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USFN 25th Anniversary

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"Homeowner Protection Act" Enabled

by Charles A. Leppert
Gray & End, LLP — USFN Member (WI)

Wisconsin has recently enacted legislation designed to protect consumers from predatory lending, which is being referred to as the Homeowner Protection Act (the Act). The Act becomes effective on February 1, 2005 and first applies to loans for which applications were received by the lender on or after that date. The Act will be added as a subchapter to Section 428 of the Wisconsin Statutes and be subtitled “Responsible High Cost Mortgage Lending.”

The predatory lending provisions of the Act apply to lenders who originate “covered loans” as defined in the Act. With certain exceptions involving refinancing and prepayment penalties, the Act doesn’t apply to an assignee of a mortgage or a servicer of a loan unless the servicer was the originating lender. A covered loan closely mirrors the definition of loans governed by the federal Home Ownership Equity Protection Act (HOEPA). Generally, covered loans are closed end mortgage loans, excluding reverse mortgages, made to persons for primarily personal, family or household purposes, and are secured by residential property that is the person’s principal dwelling. In addition, a covered loan must have an annual percentage rate at consummation that exceeds by more than 10 percent the yield on Treasury Securities, or the total points and fees payable by the customer at closing must exceed 6 percent of the total loan amount. Total points and fees do not include reasonable fees paid to affiliates or non-affiliates of the lender for bona fide services. It should be noted that the 6 percent limitation on total points and fees under the Act is less than the 8 percent restriction under HOEPA.

The Act is primarily intended to govern loan originations. For example, there are prohibitions and restrictions on what the loan documents may provide with respect to balloon payments, call provisions, negative amortization, increases in interest rates after default, and advanced payments. The originating lender cannot make covered loans to customers based solely on the customer’s collateral without regard to the customer’s ability to repay the loan, and the lender is prohibited from knowingly making false or misleading statements in any document. There are some restrictions relating to the refinancing of  covered loans, which generally apply to a covered loan that refinances a covered loan made to the same customer by the same lender. Likewise, there are some restrictions on prepayment penalties applicable to covered loans in the context of a refinancing of a covered loan, if the covered loan is held by a refinancing lender. Lastly, at least three business days before making a covered loan, the lender must give the customer a disclosure notice in the form provided in the Act.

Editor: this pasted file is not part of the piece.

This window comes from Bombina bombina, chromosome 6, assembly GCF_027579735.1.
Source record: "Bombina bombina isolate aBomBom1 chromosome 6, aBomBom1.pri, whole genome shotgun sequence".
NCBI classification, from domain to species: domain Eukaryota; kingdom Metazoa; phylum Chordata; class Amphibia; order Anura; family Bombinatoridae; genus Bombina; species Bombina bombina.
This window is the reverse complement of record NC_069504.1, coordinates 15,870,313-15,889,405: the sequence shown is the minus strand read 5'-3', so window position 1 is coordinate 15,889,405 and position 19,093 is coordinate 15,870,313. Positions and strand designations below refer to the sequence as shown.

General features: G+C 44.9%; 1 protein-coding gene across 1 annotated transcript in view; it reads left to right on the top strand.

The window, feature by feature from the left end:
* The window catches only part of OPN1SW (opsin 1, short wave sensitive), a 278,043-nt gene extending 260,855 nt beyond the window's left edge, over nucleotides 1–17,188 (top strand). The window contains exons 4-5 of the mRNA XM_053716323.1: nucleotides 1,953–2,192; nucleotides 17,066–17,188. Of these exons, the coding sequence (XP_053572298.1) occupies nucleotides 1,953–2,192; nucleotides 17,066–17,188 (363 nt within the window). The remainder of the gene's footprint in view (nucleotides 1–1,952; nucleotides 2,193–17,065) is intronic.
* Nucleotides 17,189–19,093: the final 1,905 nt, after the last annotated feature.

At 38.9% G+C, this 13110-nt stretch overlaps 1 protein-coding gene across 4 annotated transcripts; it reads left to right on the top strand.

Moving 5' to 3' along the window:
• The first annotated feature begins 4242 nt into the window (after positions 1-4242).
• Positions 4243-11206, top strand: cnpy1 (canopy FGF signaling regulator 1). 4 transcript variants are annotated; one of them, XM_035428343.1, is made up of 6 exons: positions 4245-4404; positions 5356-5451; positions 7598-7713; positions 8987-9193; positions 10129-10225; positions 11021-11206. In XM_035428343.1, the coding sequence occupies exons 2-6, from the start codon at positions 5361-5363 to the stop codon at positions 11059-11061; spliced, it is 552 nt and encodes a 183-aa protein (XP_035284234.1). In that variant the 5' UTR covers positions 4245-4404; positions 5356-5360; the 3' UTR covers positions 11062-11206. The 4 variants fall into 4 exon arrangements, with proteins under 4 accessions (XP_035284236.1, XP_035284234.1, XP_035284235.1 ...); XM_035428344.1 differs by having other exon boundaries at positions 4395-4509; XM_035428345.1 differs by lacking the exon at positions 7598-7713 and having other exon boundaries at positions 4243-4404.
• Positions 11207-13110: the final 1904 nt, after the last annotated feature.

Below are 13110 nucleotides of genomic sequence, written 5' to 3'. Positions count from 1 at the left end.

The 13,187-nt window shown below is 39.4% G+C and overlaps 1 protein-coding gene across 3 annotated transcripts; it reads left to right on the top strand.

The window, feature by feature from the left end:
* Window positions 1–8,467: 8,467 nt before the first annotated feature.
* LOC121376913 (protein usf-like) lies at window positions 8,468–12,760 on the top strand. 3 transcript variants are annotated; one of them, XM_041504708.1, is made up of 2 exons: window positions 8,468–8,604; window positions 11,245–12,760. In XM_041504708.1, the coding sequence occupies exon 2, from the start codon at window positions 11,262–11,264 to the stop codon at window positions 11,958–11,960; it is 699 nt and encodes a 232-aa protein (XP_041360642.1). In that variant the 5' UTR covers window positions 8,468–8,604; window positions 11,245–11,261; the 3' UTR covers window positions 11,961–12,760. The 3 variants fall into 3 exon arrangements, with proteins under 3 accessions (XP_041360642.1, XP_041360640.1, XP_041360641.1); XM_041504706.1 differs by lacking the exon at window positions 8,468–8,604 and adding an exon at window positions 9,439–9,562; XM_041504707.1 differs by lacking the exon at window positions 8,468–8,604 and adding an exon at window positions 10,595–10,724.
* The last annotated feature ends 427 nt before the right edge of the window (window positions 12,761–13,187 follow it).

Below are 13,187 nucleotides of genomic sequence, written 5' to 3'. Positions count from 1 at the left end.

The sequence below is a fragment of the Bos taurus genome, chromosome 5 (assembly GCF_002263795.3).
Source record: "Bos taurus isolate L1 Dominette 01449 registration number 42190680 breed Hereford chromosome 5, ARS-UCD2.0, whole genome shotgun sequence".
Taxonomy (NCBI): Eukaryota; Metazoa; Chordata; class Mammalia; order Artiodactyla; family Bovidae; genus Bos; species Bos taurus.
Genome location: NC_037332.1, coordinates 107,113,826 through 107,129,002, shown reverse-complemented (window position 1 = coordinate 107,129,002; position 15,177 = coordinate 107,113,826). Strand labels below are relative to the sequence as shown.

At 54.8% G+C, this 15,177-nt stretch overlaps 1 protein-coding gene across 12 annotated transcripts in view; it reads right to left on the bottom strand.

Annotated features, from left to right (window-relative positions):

The Act does not provide for a private right of action for violations. The Wisconsin Department of Financial Institutions (DFI) is authorized by the Act to promulgate rules, perform investigations, hold hearings, and issue orders to administer and enforce the provisions of the Act. The Act authorizes the DFI to punish violators with fines, penalties, and with suspensions or revocations of licenses. However, the Act may not apply to federally or state chartered banks and lending institutions to the extent that federal law preempts or prohibits the Act from applying to federally chartered institutions. It is expected that the DFI will promulgate rules clarifying certain provisions in the Act prior to its effective date.

Editor’s Note: A copy of the Act (2003 Wisconsin Act 257) is available here.

 

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